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Sixth Edition, 1915
By Dr. John Thomas (first edition written 1861)



Chapter 1

Section 3 Subsection 1



PAGE 119


In the rendering of the original before us I have not translated the word ekklesiai, but simply transferred it. It is generally rendered churches; but this word does not express the ideas of ecclesia. Church is a corruption of !greek! kuriake, which signifies "pertaining to a lord."

The Anglo-Saxons took the first and last syllables of the Greek word, as kur-ke, which they spelled Circe; but which is more obviously shown in the Scotch kirke; both of which are equivalent to the modern English Chur-ch. "Something pertaining to a lord" is the etymological signification of the word; and although, in a certain sense, an ecclesia is something pertaining to a lord, and that lord the Lord of heaven and earth, yet the ideas of property and lordship are not contained in the word ecclesia. This is one reason why in this exposition of the Apocalypse we reject the word church as the representative of ecclesia.

Another reason is, that ideas are conventionally associated with the word which are altogether unscriptural. Ecclesia never signifies in the Bible "the place which Christians consecrate to the worship of God;" nor does it signify such collective bodies of "professors of religion" as pass current for Christians in and with the world, under the various "names and denominations" of "Christendom." These, and many other ideas associated with the word church, such as churchman, church-warden, church-attire, churchyard, churching of women, and all such papistical foolishness, are altogether foreign from the scriptural use of ecclesia.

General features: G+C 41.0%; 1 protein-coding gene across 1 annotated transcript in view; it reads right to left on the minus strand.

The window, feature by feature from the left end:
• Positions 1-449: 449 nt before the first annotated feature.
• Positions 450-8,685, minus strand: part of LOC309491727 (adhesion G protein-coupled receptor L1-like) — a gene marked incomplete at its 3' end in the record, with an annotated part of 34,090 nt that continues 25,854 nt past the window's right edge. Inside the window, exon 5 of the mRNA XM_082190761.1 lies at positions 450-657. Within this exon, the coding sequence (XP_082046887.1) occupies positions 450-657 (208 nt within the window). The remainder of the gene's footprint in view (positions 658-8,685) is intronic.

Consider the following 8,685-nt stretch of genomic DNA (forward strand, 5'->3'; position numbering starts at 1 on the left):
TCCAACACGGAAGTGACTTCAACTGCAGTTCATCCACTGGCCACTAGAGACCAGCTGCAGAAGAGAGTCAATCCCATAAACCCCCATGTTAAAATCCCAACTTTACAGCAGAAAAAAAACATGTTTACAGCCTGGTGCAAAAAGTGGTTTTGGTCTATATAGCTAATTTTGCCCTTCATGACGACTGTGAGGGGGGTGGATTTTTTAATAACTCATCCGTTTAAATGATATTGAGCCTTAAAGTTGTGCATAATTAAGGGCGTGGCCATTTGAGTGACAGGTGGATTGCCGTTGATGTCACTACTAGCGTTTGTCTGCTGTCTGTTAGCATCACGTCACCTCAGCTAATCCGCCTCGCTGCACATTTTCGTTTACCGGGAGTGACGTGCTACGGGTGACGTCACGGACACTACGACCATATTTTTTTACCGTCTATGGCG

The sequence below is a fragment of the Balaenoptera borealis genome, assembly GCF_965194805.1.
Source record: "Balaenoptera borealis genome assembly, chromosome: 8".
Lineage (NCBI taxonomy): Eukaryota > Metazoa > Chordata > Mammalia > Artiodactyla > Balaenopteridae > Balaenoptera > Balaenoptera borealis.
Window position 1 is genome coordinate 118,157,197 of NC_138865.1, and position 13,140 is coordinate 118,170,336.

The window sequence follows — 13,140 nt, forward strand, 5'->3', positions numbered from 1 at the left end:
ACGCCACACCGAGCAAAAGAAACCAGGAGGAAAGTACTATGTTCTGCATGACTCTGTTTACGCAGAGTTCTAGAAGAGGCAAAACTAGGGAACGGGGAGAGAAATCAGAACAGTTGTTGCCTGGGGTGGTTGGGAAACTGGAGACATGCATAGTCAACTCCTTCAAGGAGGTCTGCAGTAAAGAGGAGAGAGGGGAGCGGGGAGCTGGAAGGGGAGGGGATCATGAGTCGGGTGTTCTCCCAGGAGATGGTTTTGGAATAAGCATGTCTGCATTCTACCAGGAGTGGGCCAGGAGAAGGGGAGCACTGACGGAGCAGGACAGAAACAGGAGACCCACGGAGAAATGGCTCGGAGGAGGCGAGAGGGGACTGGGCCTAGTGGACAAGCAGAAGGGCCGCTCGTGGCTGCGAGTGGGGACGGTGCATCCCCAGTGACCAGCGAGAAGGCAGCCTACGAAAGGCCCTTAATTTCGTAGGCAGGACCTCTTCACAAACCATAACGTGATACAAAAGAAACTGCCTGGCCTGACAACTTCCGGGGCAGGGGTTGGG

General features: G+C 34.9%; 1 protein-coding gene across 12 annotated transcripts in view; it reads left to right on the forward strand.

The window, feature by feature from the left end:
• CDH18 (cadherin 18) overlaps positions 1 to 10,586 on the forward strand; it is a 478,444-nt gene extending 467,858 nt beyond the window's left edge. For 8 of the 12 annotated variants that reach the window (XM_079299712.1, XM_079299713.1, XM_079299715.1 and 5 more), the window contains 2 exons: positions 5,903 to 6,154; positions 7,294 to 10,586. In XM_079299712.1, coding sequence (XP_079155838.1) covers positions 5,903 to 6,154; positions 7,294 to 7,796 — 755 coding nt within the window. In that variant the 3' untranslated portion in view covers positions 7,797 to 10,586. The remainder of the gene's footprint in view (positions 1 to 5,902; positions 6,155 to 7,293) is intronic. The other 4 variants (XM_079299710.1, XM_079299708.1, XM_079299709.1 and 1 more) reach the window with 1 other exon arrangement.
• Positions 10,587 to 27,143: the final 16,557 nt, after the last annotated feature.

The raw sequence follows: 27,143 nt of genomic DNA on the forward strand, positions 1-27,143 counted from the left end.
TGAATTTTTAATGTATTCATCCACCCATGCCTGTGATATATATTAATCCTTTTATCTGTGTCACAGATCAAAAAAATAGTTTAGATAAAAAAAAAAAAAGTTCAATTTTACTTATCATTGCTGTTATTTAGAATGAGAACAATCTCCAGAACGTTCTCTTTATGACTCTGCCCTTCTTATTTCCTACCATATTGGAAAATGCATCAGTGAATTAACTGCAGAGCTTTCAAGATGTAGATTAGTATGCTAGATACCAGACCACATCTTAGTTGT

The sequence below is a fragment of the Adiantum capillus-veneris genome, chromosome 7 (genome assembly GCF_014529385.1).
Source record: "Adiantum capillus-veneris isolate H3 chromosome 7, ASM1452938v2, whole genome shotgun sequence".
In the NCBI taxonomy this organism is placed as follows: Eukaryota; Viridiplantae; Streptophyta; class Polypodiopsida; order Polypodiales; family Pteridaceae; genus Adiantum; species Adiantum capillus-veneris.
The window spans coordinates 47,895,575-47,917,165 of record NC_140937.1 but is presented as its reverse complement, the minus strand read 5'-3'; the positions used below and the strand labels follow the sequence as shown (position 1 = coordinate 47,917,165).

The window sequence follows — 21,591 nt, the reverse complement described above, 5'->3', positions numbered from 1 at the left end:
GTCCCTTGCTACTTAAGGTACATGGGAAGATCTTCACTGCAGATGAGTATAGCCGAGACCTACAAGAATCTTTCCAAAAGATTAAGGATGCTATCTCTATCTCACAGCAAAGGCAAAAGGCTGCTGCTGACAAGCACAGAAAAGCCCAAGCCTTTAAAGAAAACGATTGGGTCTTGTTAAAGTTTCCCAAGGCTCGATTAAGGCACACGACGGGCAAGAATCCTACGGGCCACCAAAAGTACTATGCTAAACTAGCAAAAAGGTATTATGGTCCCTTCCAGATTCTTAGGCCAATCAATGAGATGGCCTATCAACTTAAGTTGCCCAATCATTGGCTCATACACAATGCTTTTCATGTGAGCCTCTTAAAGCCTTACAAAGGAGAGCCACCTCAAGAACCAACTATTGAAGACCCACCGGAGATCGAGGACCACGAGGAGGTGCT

PAGE 120

In order, therefore, to get quit of all the rubbish we exclude church from our apocalyptic vocabulary, and hold on to the word used by the apostles. We have therefore transferred it in our rendering without translation.

Still, as an expounder of the word of truth, it is our duty to make the word ecclesia perfectly intelligible to the unlearned reader; for we write principally for the benefit of such.

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